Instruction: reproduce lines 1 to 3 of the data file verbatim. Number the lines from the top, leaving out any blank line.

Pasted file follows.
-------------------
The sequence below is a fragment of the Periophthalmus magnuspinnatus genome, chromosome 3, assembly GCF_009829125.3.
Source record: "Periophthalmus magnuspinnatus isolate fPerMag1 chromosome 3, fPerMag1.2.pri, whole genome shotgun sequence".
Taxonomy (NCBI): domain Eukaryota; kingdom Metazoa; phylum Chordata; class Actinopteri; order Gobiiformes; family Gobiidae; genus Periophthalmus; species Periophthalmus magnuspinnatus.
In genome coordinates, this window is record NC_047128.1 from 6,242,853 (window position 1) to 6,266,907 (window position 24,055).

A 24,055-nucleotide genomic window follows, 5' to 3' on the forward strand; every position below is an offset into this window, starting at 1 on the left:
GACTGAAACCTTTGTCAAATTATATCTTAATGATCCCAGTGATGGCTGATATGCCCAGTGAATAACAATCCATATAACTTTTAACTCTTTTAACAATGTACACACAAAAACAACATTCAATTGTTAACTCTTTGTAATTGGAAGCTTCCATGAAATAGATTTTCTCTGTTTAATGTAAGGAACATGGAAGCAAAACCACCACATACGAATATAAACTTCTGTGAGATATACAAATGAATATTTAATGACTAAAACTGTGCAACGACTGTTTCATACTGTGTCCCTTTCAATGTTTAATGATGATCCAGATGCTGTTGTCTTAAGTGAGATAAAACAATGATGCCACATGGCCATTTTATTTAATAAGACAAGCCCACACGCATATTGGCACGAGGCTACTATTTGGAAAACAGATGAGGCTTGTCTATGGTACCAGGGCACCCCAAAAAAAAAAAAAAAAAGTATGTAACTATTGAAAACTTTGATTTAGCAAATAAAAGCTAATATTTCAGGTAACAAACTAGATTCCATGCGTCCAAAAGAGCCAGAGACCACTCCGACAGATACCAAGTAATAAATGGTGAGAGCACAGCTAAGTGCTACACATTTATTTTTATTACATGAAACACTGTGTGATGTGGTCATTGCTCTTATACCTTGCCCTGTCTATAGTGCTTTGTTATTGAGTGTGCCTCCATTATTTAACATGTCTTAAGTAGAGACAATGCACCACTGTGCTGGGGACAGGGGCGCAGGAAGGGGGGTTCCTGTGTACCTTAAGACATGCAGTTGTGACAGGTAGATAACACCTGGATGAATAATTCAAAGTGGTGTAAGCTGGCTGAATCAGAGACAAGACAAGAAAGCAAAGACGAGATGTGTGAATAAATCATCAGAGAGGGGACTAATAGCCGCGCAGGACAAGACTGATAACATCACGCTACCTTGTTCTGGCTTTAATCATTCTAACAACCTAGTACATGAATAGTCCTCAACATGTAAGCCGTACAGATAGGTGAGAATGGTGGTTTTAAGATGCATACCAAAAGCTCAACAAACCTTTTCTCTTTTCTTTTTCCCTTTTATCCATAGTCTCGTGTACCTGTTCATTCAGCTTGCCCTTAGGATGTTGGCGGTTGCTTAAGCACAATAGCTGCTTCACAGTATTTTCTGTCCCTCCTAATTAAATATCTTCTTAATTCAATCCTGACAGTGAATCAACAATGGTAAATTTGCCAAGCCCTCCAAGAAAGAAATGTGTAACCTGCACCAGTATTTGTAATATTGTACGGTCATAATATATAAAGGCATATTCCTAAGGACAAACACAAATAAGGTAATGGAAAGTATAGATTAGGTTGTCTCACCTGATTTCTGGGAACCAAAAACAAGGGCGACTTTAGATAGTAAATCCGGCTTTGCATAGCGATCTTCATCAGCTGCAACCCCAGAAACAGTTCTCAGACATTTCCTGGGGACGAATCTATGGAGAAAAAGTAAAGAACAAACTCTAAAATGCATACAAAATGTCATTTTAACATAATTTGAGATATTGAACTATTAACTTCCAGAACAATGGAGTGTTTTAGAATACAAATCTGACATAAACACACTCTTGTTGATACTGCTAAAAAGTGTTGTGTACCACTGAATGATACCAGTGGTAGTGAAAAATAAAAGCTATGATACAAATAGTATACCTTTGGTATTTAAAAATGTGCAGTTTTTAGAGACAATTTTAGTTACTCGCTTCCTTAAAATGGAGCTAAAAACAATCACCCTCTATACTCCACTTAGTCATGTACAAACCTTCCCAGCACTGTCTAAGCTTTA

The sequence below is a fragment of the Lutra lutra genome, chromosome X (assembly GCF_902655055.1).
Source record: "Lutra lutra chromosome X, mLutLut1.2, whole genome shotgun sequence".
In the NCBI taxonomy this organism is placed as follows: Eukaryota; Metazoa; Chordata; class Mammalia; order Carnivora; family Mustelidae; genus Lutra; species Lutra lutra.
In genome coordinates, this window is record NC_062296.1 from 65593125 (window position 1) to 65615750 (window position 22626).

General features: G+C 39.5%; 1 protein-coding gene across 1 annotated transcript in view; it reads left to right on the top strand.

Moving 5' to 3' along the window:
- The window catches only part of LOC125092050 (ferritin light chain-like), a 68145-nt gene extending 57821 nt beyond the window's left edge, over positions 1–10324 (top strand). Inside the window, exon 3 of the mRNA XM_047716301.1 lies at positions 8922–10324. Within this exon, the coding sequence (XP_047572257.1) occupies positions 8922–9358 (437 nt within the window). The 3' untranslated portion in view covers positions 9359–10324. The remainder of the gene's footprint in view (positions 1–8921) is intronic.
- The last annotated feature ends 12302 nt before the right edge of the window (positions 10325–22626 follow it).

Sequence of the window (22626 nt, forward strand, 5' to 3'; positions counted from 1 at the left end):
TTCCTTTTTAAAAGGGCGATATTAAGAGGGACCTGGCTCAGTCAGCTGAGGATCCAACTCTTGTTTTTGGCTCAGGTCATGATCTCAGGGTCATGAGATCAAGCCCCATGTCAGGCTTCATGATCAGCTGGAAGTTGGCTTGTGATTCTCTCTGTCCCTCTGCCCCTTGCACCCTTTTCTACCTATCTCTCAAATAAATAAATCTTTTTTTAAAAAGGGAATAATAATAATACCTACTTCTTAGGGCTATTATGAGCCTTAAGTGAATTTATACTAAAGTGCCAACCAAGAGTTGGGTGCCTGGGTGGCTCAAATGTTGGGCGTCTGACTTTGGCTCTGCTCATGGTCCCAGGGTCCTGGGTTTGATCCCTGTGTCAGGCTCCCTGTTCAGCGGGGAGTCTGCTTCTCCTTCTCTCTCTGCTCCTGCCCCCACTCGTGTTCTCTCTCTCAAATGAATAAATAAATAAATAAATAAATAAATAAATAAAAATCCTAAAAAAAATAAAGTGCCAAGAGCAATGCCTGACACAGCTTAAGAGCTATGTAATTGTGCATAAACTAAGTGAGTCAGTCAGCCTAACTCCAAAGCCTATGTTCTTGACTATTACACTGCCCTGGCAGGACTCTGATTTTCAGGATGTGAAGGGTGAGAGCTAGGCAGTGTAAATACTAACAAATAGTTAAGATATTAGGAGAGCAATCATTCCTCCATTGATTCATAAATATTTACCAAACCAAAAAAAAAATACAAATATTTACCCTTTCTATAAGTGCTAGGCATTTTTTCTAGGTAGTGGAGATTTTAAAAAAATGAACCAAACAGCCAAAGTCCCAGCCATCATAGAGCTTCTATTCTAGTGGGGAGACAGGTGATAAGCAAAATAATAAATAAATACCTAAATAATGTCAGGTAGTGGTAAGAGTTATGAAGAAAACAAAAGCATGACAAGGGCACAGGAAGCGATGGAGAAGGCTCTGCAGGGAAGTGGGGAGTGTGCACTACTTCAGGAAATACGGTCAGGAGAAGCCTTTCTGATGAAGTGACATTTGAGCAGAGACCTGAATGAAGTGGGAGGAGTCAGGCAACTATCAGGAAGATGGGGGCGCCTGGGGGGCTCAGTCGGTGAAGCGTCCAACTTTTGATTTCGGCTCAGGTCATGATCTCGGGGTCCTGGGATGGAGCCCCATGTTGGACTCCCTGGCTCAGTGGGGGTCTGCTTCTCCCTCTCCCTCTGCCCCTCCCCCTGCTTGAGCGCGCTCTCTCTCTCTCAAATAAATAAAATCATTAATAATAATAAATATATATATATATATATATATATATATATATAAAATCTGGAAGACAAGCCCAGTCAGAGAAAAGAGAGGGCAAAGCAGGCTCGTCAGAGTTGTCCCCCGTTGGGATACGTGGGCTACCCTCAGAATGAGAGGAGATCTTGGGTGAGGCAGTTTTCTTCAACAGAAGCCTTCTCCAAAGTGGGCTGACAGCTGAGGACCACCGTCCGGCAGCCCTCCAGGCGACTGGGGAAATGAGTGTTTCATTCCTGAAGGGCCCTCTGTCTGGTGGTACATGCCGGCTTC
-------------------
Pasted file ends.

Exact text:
The sequence below is a fragment of the Periophthalmus magnuspinnatus genome, chromosome 3, assembly GCF_009829125.3.
Source record: "Periophthalmus magnuspinnatus isolate fPerMag1 chromosome 3, fPerMag1.2.pri, whole genome shotgun sequence".
Taxonomy (NCBI): domain Eukaryota; kingdom Metazoa; phylum Chordata; class Actinopteri; order Gobiiformes; family Gobiidae; genus Periophthalmus; species Periophthalmus magnuspinnatus.